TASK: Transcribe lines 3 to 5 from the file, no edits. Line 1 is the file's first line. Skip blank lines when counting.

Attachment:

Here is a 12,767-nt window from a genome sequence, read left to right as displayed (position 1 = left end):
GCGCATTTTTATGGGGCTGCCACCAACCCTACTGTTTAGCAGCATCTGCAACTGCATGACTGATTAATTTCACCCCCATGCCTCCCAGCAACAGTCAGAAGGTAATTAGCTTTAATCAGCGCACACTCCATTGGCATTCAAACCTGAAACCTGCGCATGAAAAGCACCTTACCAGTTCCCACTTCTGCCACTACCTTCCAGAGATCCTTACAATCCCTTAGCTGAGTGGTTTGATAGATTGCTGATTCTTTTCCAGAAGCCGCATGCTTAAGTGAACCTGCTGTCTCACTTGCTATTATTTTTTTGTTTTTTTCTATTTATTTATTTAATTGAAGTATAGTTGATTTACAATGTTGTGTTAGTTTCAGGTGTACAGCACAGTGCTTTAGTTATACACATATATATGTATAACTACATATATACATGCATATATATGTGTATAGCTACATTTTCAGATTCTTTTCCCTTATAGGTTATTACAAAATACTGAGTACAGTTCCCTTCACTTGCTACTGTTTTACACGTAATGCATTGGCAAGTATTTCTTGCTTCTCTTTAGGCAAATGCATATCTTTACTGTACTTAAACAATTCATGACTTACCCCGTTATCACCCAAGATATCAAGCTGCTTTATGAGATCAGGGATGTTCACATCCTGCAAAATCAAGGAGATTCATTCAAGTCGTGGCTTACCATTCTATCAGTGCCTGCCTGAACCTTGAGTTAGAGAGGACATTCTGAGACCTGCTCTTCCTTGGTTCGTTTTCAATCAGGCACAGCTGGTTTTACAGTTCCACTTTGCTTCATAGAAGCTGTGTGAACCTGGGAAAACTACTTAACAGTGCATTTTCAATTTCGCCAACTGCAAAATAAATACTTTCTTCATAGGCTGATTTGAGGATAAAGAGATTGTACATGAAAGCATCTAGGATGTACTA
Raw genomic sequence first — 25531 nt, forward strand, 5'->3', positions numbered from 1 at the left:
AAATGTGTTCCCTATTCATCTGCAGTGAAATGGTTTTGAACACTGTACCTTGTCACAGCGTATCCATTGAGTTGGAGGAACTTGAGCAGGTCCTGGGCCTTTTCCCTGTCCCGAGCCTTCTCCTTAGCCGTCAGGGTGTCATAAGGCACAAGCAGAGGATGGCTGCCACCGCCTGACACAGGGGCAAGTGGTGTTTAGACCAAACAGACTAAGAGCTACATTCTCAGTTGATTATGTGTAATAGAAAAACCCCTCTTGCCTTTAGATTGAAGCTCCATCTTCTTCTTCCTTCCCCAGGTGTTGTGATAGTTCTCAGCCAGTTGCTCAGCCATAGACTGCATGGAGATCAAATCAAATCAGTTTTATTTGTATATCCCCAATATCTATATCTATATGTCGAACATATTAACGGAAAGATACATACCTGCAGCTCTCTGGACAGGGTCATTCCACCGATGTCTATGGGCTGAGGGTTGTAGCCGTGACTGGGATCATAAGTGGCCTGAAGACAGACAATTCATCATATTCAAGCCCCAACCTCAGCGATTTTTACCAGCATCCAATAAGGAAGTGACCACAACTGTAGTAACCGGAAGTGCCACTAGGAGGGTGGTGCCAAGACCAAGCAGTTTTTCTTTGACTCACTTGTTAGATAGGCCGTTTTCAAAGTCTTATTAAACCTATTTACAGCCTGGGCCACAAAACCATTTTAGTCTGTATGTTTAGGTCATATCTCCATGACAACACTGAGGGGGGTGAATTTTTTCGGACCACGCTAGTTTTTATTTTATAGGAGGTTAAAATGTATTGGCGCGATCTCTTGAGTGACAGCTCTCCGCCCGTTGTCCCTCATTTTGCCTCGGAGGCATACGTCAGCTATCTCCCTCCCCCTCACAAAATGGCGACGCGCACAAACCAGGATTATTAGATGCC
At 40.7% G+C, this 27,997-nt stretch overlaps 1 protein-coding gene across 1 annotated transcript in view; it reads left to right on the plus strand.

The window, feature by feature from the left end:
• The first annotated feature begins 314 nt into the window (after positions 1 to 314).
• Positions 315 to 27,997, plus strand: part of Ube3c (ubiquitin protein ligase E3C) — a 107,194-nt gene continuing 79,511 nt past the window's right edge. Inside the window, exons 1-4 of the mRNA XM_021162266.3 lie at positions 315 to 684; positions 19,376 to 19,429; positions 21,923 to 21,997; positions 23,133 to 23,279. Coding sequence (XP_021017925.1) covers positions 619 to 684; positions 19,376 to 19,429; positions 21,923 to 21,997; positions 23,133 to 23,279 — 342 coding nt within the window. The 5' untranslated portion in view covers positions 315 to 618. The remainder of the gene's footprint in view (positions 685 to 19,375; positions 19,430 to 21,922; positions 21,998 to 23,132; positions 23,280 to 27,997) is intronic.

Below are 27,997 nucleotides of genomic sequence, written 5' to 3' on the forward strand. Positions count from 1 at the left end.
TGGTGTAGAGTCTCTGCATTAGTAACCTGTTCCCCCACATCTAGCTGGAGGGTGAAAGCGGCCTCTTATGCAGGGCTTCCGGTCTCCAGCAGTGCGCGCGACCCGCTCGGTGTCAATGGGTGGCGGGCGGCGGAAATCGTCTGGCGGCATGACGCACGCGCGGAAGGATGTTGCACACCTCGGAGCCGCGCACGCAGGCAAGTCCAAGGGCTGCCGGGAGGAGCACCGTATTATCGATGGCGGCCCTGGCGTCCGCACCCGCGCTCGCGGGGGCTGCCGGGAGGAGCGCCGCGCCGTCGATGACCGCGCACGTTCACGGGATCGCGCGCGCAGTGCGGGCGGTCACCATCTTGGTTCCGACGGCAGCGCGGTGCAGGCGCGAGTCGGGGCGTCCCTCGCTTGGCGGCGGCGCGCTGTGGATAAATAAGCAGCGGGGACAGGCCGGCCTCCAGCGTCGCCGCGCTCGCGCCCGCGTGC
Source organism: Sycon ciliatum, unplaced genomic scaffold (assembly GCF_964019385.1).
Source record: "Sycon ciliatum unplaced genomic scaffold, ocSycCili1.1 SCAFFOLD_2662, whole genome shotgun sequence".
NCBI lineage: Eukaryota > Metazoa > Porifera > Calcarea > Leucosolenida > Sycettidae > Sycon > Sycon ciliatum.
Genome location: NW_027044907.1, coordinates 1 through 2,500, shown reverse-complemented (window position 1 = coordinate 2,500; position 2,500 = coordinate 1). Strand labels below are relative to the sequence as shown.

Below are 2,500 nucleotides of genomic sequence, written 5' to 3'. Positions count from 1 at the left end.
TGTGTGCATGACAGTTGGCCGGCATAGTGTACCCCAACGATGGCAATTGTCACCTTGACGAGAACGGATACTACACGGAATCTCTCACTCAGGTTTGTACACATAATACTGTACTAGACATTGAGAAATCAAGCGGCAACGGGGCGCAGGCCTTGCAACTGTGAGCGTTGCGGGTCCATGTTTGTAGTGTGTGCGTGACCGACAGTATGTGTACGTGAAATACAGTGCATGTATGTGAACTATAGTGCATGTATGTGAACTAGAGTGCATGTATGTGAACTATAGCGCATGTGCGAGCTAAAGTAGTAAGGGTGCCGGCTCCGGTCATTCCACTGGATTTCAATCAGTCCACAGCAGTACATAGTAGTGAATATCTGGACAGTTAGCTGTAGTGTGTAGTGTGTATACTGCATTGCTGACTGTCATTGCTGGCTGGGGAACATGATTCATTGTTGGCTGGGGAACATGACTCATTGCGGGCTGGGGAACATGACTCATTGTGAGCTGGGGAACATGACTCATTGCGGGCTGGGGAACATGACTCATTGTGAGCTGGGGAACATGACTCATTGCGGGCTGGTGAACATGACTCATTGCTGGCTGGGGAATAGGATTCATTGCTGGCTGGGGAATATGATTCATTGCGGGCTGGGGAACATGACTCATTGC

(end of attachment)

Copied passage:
Raw genomic sequence first — 25531 nt, forward strand, 5'->3', positions numbered from 1 at the left:
AAATGTGTTCCCTATTCATCTGCAGTGAAATGGTTTTGAACACTGTACCTTGTCACAGCGTATCCATTGAGTTGGAGGAACTTGAGCAGGTCCTGGGCCTTTTCCCTGTCCCGAGCCTTCTCCTTAGCCGTCAGGGTGTCATAAGGCACAAGCAGAGGATGGCTGCCACCGCCTGACACAGGGGCAAGTGGTGTTTAGACCAAACAGACTAAGAGCTACATTCTCAGTTGATTATGTGTAATAGAAAAACCCCTCTTGCCTTTAGATTGAAGCTCCATCTTCTTCTTCCTTCCCCAGGTGTTGTGATAGTTCTCAGCCAGTTGCTCAGCCATAGACTGCATGGAGATCAAATCAAATCAGTTTTATTTGTATATCCCCAATATCTATATCTATATGTCGAACATATTAACGGAAAGATACATACCTGCAGCTCTCTGGACAGGGTCATTCCACCGATGTCTATGGGCTGAGGGTTGTAGCCGTGACTGGGATCATAAGTGGCCTGAAGACAGACAATTCATCATATTCAAGCCCCAACCTCAGCGATTTTTACCAGCATCCAATAAGGAAGTGACCACAACTGTAGTAACCGGAAGTGCCACTAGGAGGGTGGTGCCAAGACCAAGCAGTTTTTCTTTGACTCACTTGTTAGATAGGCCGTTTTCAAAGTCTTATTAAACCTATTTACAGCCTGGGCCACAAAACCATTTTAGTCTGTATGTTTAGGTCATATCTCCATGACAACACTGAGGGGGGTGAATTTTTTCGGACCACGCTAGTTTTTATTTTATAGGAGGTTAAAATGTATTGGCGCGATCTCTTGAGTGACAGCTCTCCGCCCGTTGTCCCTCATTTTGCCTCGGAGGCATACGTCAGCTATCTCCCTCCCCCTCACAAAATGGCGACGCGCACAAACCAGGATTATTAGATGCC
At 40.7% G+C, this 27,997-nt stretch overlaps 1 protein-coding gene across 1 annotated transcript in view; it reads left to right on the plus strand.